Later today, the Kentucky Supreme Court is set to hear arguments regarding the instant racing devices’ legality in the state.
The machines’ supporters claim the devices are another way for gambling venues’ patrons to place bets on horse races and provide Kentucky’s coffers with a new source of revenue. On the other hand, the opponents of the machines insist that the devices are actually illegal video slot machines that could be found too attractive by players and can result in them losing their money very quickly.
Instant racing machines were officially made legal by the Kentucky Horse Racing Commission (HRC) in 2010. At the time it legalized the devices, the gambling regulatory body determined that the machines offer a pari-mutuel activity, which means that several gamblers are betting against other gamblers on horse races that have previously taken place. For the time being, pari-mutuel betting and the Kentucky Lottery are the only two forms of betting that are legal in the Commonwealth.
As a result of a campaign held by a group promoting the instant racing machines, the Horse Racing Commission in Kentucky decided that it had the exclusive right to allow historical horse gambling machines in the state.
Kentucky Supreme Court Will Have to Decide on the Legality of Instant Racing Machines
The lawsuit that is now in the Kentucky Supreme Court is set not only to clarify whether the slot-like gambling devices are a form of pari-mutuel betting on horse races but also addresses another important issue – a separation of powers issue.
It involves the court answering the question on whether then-Governor Steve Beshear had the right to use the State’s Racing Commission to implement the gambling expansion policy, even if the General Assembly has not given it the green light. If the then-Governor had no right to do so, that would mean that he had circumvented the legislative process at the time when the instant racing devices were legalized by the Kentucky Horse Racing Commission.
This is not the first time the issue is heading to court. Opponents of historical horse racing have reminded that the issue was first brought to court in 2014, with the justices only deciding part of the case at the time, as it did not rule on whether the actual operations of the machines constitute pari-mutuel betting.
Back in 2014, the State’s Supreme Court ruled that the Racing Commission had been able to license pari-mutuel betting on instant racing machines. However, the case was sent back to the trial court to determine whether it constitutes an illegal expansion of gambling in contradiction to the Kentucky Law.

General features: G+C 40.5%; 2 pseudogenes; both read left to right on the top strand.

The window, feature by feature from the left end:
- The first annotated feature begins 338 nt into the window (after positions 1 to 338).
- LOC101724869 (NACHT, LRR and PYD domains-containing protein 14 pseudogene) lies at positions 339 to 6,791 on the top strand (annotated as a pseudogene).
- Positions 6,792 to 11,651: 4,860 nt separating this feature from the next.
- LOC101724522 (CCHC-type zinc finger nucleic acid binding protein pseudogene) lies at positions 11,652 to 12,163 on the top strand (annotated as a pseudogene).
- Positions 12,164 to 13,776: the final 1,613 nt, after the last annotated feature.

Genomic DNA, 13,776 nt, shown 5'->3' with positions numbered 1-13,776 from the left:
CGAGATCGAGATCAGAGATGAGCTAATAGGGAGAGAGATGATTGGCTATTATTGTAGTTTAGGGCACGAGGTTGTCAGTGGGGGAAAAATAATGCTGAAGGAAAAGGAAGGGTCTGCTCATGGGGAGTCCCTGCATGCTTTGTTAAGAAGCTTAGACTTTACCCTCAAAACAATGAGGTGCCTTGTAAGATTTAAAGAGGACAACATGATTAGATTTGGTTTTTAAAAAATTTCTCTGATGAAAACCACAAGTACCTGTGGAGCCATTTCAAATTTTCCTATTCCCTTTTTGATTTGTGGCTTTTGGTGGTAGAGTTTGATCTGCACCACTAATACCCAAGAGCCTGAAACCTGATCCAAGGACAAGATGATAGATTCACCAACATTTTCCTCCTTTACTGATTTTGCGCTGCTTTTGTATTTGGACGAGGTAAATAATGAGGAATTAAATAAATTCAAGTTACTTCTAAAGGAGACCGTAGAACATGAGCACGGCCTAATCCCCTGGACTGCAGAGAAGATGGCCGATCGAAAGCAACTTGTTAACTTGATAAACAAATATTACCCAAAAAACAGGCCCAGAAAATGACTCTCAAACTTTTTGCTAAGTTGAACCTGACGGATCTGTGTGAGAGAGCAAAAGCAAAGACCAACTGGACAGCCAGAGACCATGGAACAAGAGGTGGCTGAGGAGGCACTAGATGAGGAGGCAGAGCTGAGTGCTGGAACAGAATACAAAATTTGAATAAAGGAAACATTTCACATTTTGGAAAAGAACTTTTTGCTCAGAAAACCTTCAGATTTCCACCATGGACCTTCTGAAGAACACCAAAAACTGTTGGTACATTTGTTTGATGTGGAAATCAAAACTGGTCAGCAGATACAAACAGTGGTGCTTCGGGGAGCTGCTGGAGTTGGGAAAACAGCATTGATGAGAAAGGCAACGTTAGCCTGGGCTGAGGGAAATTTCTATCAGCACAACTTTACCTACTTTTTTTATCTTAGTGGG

The Franklin Circuit court ruled that so-called instant racing machines met the criteria to be categorized as pari-mutuel betting devices although they look like slot machines in many ways.
More Than 7,000 Instant Racing Devices Set to Start Operation within 18 Months in Kentucky
Historical horse racing, also known as instant racing, is based on the idea that players are gambling on horse races that have been previously run.
However, Stan Cave, the legal advisor of the opponents of this form of gambling in the state has claimed that the Kentucky Horse Racing Commission should not have allowed such machines to be placed at the tracks.
The reason for this argument has been the fact that currently, all slots are not legal under Section 226 of the Kentucky Constitution. In the period from 2000 to 2010, an advocacy group defending horse interests called the Kentucky Equine Education Project (KEEP), was established. Its main objective was to alter public opinion regarding possible amendment of the State’s Constitution that would allow gambling expansion. At a later stage, the group was changed into Kentucky Wins! and kept insisting that adding a new form of gambling would generate a new revenue source for the Commonwealth.
As of December, a total of 2,800 slot machines sprouted across the state. Kentucky Horse Racing Commission allowed an additional 7,000 instant racing machines that are expected to start operation within the following 18 months.